While activists and healthcare professionals continue to fight for the legalization of marijuana, or at least its rescheduling, prescription heroin is now legal in all of Canada as a way to manage addiction.
The quiet approval by the Canadian government is already in effect and have made the dealings of Crosstown, a clinic that has a heroin-maintenance program, completely legal and regulated. The clinic is the first of its kind to have this type of program in North America, but it follows the structure of other clinics in some European nations.
The use of medical-grade heroin is only allowed for patients who have a severe addiction to opioids and have not responded to other traditional treatments. Canada’s health department, Health Canada, said this of the decision:
“A number of countries have allowed doctors to use diacetylmorphine-assisted treatment to support the small percentage of patients with opioid dependence who have not responded to other treatment options. There is also a significant body of scientific evidence supporting its use.”
Diacetylmorphine is the name for pharmaceutical-grade heroin and health practitioners and medical facilities can now apply to use the substance in their facility. Physicians will have to apply to Health Canada to be allowed to use the heroin, and nurses will have to inject the drug into the patient 2-3 times per day.
Opponents of the new law have pointed out that treating addicts in this way will not help their condition because the objective isn’t to ween them off over time; instead, it’s to keep addicts controlled when all else fails and physicians believe that the patient can’t be helped.
While it’s easy to oppose the treatment, proponents are typically the healthcare professionals that actually treat these patients and understand what they’re working with. Scott MacDonald, the lead physician at the Crosstown Clinic, has been treating patients since 2005 and his clinic sees 52 patients regularly, operating a court-ordered exemption before the law was passed. MacDonald says some of the people he sees have been addicted to heroin for over 50 years and that traditional treatments have failed numerous times on them.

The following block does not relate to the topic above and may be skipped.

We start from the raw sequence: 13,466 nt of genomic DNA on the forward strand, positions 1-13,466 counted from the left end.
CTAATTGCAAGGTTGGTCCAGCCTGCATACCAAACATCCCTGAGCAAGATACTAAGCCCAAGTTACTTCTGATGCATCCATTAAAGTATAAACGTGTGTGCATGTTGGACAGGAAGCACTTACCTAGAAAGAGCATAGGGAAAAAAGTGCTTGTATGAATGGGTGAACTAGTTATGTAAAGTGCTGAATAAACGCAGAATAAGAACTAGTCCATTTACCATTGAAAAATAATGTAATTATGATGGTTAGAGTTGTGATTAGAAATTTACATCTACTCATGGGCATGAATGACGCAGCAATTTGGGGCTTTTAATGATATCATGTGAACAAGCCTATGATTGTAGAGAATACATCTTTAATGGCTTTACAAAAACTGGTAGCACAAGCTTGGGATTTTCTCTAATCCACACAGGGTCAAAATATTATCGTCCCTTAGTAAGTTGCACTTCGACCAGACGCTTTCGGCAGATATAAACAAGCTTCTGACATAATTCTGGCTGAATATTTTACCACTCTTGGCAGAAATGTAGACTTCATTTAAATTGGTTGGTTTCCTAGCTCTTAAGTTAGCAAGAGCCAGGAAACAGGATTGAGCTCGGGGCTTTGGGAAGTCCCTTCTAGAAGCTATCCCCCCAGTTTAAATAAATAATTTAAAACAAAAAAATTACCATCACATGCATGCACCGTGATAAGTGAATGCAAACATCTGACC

Other positives for the treatment include patients appearing to be healthier, and their participation in the program significantly decreases their involvement in criminal activities, as they no longer need to get their fix somewhere else.
Still, in general heroin treatments are just as addicting as the drug itself. An anonymous person spoke on Wednesday about being on methadone on Humans of New York and said,
“It doesn’t get you high like heroin, but it takes away the urges. But it’s like liquid handcuffs because the withdrawals are just as bad. If I stop for twenty-four hours, it feels like fire in my bones. And they only give you one dose at a time. So I get to the clinic every morning at 6am, and there are already one hundred people in line.”
On Prime Minister Justin Trudeau’s agenda is to also make marijuana legal by next year; he already has a special team to determine how it will be regulated, sold, and taxed. Marijuana has also proven to be an effective treatment in opioid addiction.